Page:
02-25-2007, 10:23 PM
Will I have to stand in line?

Silly. Of course not. We're here to serve only you. We specifically care about your career, ____Delarege____ and we want your fiction novel to succeed, we swear to God

Del
02-25-2007, 10:25 PM
And you do not use form letters either. :D

PeeDee
02-25-2007, 10:36 PM
Of course not.

Now, where's my $50.00? Cough up, or I sue. I've done a lot of work on your behalf already.

swvaughn
02-25-2007, 10:41 PM
Your price went up, PeeDee. Seeing some success there already?

I want dibs on screening manuscripts to refer people to Toothpaste. :D

PeeDee
02-25-2007, 10:51 PM
Your price went up, PeeDee. Seeing some success there already?

I want dibs on screening manuscripts to refer people to Toothpaste. :D

That's slander. My price has been the same from the beginning.

swvaughn
02-25-2007, 10:54 PM
No, no, no...

Slander is spoken. In print, it's libel.

:D

PeeDee
02-25-2007, 11:06 PM
No, no, no...

Slander is spoken. In print, it's libel.

:D

I am an agency agent, and I know what I'm talking about. If you speak to me like that again, I will tell my attorney (my cousin, Vinny) who will file for a lawsuit against you, and we will win for one million billion dollars.

That's right. I said it.

I am fufilling writer's dreams. The publishing industry hates new writers, but I...I am single-handedly giving them all that they need, and at great personal risk, since the publishers want to shut me down! Even now, I'm getting furious e-mails from that nice fellow at RandomHouse, telling me I'm a bad man. Well what do you expect from traditional publishers?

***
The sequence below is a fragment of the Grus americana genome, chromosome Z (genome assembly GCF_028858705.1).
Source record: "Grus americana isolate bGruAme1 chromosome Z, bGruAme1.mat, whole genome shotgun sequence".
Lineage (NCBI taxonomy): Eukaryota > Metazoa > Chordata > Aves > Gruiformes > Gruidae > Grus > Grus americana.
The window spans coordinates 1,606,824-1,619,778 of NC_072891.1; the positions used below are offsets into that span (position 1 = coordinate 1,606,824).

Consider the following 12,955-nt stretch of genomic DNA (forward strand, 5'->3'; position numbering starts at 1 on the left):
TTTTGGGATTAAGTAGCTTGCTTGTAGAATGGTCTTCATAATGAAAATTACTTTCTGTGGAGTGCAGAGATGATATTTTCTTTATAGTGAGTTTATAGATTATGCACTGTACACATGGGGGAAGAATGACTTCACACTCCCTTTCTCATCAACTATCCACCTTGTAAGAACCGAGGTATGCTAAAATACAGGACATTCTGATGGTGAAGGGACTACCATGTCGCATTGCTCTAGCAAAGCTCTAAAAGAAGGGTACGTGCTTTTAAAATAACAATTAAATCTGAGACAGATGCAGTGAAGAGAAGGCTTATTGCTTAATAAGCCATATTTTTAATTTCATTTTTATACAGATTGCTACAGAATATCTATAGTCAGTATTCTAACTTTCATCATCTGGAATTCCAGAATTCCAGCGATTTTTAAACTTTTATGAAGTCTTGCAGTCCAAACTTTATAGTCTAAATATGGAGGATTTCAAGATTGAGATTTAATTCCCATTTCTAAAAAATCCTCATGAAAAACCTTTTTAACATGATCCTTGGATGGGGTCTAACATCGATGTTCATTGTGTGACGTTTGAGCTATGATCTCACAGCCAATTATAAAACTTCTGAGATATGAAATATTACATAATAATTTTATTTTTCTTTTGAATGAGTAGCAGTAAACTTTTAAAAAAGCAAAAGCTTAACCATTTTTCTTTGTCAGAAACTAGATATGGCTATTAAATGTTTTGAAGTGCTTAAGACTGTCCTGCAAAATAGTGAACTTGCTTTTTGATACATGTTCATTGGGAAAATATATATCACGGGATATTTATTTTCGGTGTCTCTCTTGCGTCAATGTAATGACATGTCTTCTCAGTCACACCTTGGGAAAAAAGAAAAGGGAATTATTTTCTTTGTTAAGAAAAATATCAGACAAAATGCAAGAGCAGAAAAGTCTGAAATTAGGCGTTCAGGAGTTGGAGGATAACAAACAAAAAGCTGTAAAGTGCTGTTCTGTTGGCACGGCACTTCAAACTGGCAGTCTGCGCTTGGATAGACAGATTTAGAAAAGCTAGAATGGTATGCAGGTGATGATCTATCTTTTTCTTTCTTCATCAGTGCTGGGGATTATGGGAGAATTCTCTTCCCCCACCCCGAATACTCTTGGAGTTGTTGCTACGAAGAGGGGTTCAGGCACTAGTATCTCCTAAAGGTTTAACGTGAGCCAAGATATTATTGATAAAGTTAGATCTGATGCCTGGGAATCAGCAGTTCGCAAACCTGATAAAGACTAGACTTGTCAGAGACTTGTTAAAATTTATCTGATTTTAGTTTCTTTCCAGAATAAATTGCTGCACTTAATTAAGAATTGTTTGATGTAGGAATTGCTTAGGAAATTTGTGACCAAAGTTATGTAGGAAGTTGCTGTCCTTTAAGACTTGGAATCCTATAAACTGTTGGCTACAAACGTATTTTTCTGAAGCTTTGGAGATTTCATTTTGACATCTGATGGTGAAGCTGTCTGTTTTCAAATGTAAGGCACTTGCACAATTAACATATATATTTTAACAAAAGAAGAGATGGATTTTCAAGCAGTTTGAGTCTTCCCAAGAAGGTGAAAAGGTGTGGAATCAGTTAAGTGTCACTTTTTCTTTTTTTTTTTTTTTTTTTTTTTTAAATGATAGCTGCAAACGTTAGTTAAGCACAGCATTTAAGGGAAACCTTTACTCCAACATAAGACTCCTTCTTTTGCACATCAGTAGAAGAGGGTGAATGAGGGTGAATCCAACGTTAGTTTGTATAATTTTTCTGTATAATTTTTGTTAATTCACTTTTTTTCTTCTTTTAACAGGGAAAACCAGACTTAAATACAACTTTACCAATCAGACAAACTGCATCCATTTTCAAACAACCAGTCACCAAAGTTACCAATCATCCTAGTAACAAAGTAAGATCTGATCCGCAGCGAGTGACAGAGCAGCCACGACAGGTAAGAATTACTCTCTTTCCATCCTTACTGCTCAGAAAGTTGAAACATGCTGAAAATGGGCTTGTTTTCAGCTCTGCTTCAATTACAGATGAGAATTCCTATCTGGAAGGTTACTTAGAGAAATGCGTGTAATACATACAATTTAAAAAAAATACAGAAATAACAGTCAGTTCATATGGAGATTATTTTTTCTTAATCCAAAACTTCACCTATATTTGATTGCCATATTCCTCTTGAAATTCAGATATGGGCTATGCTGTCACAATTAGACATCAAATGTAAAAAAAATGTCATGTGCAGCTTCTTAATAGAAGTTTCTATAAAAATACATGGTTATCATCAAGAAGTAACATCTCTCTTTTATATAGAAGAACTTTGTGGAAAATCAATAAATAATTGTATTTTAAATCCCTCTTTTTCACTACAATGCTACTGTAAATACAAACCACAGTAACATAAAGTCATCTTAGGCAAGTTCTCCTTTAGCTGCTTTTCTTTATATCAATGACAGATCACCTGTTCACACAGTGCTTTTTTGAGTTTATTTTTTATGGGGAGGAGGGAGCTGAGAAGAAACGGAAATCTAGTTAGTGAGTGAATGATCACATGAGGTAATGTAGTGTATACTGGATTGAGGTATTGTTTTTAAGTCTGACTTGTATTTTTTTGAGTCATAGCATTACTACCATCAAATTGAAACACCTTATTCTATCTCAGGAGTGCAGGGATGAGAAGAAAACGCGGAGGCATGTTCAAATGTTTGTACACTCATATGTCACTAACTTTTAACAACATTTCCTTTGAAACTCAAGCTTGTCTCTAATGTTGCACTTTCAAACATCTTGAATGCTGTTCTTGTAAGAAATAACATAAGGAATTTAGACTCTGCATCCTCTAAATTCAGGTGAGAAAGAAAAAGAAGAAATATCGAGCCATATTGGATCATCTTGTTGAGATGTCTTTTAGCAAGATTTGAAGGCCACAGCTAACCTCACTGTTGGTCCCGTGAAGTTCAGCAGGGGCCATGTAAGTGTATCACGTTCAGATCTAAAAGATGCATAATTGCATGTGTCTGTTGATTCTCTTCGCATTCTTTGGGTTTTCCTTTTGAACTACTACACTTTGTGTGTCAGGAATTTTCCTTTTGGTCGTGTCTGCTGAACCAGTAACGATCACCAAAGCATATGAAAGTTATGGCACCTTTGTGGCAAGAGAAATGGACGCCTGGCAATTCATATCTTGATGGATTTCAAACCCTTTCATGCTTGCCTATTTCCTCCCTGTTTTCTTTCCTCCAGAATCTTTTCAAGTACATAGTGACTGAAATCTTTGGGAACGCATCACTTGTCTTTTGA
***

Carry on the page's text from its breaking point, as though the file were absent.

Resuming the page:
swvaughn
02-25-2007, 11:18 PM
You mean you'll give my book The Chance It Deserves?

Wow. As an agency agent's referral screener, I have to say I know how broken the publishing industry is. I really admire you, Vic... I mean, PeeDee. Taking all the bullets for all of us misunderstood writers, saving us from the Mean Old Editors and Agents Who Would Rather Steal Our Brilliant Ideas Than Help Get Us Published.

I'm behind you eleventy-one percent.

(You can send my cut via PayPal, thanks.)

Toothpaste
02-25-2007, 11:26 PM
(not before I get my percentage though)

PeeDee
02-25-2007, 11:32 PM
I do not know this silly "vic" name that you mention. Perhaps you mean Vicks Vapo-Rub? The perfect thing for a stuffy nose?

Don't worry, you can all have percentages, because there is a lot of money in publishing!!! and all the big editors and agents want to keep it to themselves, but I will guide you to the right agents -- the write agents too hahah -- who want to help you become fiction novel writers because that's your dream!!